I’m 20 years old, driving around the neighborhoods surrounding my own, wearing a familiar tan shirt and black hat bearing the logo Pizza Primo!. After failing out of another college, my dad tells me to just get a job, so I start delivering pizzas. It’s monotonous, but not entirely soul crushing. One thing I love is when I’m working till closing and get a far away delivery late into the night. In the shroud of darkness, I feel more safe thinking, and I have a lot of mental baggage to work through.

Music helps. It helps a lot.

And I think about Suicide Silence.

And I think about Mitch.

But I can’t hear his voice without crying for months since his death.

One night though, I’m out in my car, taking a delivery out to the lake, and put on a metal playlist, and I think. I think a lot about mistakes, about how I should have tried harder in college, how I should’ve treated Deena better, how I shouldn’t have been so forward with my friends. Then I crank the music louder; so loud that I can’t hear myself think anymore.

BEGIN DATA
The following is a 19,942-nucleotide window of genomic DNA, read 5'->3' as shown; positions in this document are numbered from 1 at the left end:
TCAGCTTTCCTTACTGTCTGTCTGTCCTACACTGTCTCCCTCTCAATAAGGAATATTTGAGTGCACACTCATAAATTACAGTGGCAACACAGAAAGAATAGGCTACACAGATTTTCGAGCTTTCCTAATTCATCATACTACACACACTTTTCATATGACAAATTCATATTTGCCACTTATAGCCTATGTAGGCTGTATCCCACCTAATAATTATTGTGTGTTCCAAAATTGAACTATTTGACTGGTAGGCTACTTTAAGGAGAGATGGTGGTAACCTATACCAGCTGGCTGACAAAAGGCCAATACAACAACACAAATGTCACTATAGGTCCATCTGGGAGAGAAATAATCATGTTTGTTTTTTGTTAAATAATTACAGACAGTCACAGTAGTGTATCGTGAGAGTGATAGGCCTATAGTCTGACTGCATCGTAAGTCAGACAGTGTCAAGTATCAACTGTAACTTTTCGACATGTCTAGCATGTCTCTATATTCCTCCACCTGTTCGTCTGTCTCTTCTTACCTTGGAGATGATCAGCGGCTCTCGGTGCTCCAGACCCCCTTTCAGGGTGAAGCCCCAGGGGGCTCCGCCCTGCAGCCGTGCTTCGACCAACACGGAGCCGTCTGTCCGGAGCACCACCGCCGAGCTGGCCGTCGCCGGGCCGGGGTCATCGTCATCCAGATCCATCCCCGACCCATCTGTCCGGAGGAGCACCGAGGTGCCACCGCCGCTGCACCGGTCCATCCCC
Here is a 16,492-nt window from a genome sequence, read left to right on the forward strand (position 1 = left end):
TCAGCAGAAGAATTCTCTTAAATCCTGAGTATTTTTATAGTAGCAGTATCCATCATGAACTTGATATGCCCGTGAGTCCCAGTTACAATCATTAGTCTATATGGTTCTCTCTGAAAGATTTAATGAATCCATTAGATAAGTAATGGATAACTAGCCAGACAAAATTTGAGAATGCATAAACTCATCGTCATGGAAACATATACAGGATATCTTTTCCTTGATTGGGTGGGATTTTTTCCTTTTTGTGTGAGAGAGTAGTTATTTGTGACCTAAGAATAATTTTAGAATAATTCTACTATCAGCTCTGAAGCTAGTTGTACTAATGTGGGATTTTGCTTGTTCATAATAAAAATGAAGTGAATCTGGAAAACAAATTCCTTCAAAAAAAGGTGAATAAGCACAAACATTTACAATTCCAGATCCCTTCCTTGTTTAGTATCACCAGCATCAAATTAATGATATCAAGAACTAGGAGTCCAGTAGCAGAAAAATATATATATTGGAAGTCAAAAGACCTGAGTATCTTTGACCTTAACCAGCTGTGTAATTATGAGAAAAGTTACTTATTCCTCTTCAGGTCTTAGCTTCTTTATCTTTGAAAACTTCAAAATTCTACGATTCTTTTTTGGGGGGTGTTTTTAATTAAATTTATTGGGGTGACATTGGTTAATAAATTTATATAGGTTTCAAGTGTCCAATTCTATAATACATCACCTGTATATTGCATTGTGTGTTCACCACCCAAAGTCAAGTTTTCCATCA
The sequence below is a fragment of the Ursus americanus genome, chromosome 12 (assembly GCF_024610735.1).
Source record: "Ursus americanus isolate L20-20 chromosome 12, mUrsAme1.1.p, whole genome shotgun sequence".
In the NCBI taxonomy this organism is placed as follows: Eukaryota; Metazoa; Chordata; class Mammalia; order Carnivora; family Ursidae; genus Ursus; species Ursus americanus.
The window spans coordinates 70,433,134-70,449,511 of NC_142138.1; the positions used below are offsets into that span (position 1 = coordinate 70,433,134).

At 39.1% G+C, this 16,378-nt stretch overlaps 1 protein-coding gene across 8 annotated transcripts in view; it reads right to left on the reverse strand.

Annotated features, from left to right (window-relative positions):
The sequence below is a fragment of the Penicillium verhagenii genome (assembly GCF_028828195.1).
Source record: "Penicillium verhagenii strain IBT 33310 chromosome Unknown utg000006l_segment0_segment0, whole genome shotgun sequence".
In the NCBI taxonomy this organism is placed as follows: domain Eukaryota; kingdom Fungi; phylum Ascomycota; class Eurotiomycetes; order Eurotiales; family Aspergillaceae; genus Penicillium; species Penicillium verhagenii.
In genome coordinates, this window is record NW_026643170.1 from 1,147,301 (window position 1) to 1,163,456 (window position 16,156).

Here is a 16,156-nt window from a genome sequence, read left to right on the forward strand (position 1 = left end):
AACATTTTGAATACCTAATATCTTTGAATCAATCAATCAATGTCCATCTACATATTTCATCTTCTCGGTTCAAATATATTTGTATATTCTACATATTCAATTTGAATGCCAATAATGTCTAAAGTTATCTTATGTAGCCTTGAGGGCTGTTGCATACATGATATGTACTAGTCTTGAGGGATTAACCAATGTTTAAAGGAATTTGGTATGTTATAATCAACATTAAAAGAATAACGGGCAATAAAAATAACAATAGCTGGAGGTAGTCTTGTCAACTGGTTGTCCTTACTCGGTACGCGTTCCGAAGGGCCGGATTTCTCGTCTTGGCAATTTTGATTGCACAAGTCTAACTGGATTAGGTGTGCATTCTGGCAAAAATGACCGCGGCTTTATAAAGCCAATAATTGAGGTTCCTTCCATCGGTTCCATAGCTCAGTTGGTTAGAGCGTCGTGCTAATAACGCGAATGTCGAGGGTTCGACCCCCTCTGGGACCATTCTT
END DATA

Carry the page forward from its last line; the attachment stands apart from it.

And I hear the familiar opening of Lifted from No Time To Bleed.

I reach my hand out to skip the track, but I stop myself.

My thoughts turn to Mitch, and how he struggled so much in life, but how he strove to keep his passion at the forefront.

In the Revolver interview, he says, “[The title track] No Time to Bleed is about how I fall down, and it hurts and I wanna stop, but I tell myself that I won’t sit there and pick at my scabs and cry, cause I’ve got no time to bleed.”

So I let it go, and when his vocals come through, they tear through my eardrums the way they did at that concert so many years ago.

And just like that night, I scream along to the lyrics. I scream as hard as I can and I don’t care if anyone sees or hears me. I scream because I’m depressed, because I feel like I messed up, because part of me wants it all to be over.

But I also scream because I remember Mitch’s smile, and the way he feels alive when he screams because he’s getting through it, because every moment he’s moving forward, he’s making progress.

Keep listening to music, cause it gets you through everything, I promise. – Mitch Lucker


Rest In Peace Mitch Lucker.

Your music did and still does more for me than you ever could have known.

Published by

Sam Callahan

Filmmaker by day, writer by night.